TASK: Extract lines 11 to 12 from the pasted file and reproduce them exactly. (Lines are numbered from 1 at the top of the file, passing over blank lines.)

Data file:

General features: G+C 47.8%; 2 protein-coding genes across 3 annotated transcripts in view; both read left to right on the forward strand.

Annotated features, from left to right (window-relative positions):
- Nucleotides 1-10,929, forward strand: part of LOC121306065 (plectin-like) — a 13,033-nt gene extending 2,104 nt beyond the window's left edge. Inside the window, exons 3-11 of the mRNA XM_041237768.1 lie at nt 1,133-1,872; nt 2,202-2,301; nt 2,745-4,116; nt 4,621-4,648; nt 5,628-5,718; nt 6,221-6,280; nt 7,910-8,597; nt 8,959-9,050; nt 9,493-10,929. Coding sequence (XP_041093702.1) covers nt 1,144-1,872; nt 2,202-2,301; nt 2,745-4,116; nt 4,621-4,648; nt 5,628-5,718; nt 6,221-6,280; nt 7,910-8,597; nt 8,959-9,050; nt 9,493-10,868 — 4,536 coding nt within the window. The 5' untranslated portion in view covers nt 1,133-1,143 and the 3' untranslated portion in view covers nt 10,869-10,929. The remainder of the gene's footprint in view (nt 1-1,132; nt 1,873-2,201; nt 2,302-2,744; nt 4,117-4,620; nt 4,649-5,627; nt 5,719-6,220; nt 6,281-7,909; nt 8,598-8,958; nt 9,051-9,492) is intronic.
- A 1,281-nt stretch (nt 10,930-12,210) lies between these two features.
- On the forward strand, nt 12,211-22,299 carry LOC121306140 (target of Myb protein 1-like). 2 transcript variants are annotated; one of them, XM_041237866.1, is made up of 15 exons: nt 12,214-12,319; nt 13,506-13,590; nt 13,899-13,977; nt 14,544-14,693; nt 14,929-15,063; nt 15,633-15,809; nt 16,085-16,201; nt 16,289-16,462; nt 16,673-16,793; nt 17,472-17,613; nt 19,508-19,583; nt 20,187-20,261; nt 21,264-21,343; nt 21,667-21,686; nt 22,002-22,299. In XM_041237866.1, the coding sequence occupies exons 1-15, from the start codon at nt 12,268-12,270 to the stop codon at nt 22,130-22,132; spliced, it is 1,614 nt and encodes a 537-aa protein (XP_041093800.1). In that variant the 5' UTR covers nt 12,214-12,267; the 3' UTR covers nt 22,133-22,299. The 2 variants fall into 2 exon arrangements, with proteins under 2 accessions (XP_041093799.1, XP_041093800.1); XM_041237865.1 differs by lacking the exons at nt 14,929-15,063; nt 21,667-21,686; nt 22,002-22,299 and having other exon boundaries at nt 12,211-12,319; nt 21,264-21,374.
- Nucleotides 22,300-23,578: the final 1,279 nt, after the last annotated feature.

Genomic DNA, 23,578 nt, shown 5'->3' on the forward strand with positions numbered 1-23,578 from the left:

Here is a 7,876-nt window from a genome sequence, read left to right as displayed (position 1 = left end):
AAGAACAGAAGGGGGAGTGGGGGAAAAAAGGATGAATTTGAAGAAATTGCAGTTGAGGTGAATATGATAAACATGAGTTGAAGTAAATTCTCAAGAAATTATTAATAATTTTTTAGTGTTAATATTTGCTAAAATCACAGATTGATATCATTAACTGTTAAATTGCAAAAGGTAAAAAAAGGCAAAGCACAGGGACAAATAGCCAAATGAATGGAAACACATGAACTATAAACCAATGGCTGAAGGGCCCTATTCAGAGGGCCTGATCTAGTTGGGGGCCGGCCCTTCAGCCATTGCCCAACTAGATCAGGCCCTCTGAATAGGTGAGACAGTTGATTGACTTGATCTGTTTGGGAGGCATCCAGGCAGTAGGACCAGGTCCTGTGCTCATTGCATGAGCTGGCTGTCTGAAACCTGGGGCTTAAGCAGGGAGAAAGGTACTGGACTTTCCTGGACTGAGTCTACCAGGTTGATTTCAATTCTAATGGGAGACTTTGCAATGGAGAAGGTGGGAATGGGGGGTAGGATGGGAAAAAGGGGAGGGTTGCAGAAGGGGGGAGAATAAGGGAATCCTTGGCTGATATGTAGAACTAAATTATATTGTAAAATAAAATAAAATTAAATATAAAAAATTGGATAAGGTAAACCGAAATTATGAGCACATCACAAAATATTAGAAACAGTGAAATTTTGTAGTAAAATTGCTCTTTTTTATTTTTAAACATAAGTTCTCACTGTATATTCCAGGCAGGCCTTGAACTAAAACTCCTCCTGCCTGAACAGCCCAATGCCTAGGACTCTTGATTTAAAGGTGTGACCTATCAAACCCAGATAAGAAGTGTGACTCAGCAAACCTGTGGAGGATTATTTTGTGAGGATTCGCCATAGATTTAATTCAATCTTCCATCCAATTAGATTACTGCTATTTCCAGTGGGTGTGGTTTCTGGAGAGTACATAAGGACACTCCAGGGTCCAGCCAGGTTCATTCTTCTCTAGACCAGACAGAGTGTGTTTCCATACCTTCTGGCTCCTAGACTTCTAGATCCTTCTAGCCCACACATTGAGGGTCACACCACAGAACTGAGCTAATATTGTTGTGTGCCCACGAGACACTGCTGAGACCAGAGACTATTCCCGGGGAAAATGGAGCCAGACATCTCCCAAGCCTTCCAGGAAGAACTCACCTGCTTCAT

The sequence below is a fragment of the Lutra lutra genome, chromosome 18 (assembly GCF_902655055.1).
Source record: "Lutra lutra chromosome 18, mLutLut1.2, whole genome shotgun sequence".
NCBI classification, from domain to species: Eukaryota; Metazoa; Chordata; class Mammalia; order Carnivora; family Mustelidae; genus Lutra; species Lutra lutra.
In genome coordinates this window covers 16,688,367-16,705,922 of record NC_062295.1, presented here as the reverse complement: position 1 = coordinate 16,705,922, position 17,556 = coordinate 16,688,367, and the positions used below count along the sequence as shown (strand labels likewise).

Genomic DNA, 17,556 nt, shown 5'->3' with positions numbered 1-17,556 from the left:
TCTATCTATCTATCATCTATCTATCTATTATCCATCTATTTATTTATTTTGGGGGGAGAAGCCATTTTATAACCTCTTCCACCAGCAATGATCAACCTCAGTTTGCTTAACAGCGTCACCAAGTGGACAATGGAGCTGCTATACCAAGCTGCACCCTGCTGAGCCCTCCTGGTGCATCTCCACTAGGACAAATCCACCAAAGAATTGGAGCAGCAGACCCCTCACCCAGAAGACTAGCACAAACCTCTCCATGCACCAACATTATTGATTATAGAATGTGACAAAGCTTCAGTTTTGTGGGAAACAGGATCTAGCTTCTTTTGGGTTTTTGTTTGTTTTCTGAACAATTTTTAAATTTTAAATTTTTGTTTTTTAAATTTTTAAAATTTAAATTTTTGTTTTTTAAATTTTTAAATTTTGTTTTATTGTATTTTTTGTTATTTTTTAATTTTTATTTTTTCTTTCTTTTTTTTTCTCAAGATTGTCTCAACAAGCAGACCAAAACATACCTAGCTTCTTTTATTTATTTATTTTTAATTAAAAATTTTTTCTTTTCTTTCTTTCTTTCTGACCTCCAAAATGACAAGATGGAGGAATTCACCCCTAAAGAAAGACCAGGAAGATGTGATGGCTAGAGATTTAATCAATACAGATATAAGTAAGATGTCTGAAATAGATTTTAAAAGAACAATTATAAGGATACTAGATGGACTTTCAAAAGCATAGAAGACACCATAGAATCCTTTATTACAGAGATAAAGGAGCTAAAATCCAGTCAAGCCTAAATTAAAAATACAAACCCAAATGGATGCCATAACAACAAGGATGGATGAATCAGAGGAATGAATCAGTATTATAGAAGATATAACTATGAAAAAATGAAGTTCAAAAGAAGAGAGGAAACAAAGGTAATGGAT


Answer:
Source record: "Lutra lutra chromosome 18, mLutLut1.2, whole genome shotgun sequence".
NCBI classification, from domain to species: Eukaryota; Metazoa; Chordata; class Mammalia; order Carnivora; family Mustelidae; genus Lutra; species Lutra lutra.